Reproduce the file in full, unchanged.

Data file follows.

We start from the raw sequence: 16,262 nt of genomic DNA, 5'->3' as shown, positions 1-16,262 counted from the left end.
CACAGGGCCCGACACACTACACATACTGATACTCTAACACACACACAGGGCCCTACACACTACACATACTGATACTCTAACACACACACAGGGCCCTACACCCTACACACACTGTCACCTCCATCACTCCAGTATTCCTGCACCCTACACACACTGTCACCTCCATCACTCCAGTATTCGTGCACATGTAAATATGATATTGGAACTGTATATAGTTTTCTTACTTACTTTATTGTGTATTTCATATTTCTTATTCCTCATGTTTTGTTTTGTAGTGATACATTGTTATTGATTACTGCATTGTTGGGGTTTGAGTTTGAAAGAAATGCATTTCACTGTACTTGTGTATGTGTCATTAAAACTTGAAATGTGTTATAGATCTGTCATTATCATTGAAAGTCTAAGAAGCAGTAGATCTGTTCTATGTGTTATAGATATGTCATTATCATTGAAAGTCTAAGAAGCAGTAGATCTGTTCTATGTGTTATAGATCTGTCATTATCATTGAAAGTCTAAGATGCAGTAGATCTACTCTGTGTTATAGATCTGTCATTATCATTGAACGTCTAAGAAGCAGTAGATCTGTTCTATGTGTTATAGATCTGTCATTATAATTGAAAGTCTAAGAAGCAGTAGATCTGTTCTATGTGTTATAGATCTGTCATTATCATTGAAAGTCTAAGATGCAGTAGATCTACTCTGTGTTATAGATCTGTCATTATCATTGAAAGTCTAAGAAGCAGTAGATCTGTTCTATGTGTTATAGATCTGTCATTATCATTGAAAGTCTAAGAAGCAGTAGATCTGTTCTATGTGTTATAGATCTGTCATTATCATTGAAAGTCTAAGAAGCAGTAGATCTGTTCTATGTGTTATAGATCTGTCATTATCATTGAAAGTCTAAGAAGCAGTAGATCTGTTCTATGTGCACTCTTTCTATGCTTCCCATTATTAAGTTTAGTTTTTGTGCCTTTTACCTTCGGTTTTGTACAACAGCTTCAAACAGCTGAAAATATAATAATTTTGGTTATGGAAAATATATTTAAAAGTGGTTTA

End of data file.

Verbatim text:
We start from the raw sequence: 16,262 nt of genomic DNA, 5'->3' as shown, positions 1-16,262 counted from the left end.
CACAGGGCCCGACACACTACACATACTGATACTCTAACACACACACAGGGCCCTACACACTACACATACTGATACTCTAACACACACACAGGGCCCTACACCCTACACACACTGTCACCTCCATCACTCCAGTATTCCTGCACCCTACACACACTGTCACCTCCATCACTCCAGTATTCGTGCACATGTAAATATGATATTGGAACTGTATATAGTTTTCTTACTTACTTTATTGTGTATTTCATATTTCTTATTCCTCATGTTTTGTTTTGTAGTGATACATTGTTATTGATTACTGCATTGTTGGGGTTTGAGTTTGAAAGAAATGCATTTCACTGTACTTGTGTATGTGTCATTAAAACTTGAAATGTGTTATAGATCTGTCATTATCATTGAAAGTCTAAGAAGCAGTAGATCTGTTCTATGTGTTATAGATATGTCATTATCATTGAAAGTCTAAGAAGCAGTAGATCTGTTCTATGTGTTATAGATCTGTCATTATCATTGAAAGTCTAAGATGCAGTAGATCTACTCTGTGTTATAGATCTGTCATTATCATTGAACGTCTAAGAAGCAGTAGATCTGTTCTATGTGTTATAGATCTGTCATTATAATTGAAAGTCTAAGAAGCAGTAGATCTGTTCTATGTGTTATAGATCTGTCATTATCATTGAAAGTCTAAGATGCAGTAGATCTACTCTGTGTTATAGATCTGTCATTATCATTGAAAGTCTAAGAAGCAGTAGATCTGTTCTATGTGTTATAGATCTGTCATTATCATTGAAAGTCTAAGAAGCAGTAGATCTGTTCTATGTGTTATAGATCTGTCATTATCATTGAAAGTCTAAGAAGCAGTAGATCTGTTCTATGTGTTATAGATCTGTCATTATCATTGAAAGTCTAAGAAGCAGTAGATCTGTTCTATGTGCACTCTTTCTATGCTTCCCATTATTAAGTTTAGTTTTTGTGCCTTTTACCTTCGGTTTTGTACAACAGCTTCAAACAGCTGAAAATATAATAATTTTGGTTATGGAAAATATATTTAAAAGTGGTTTA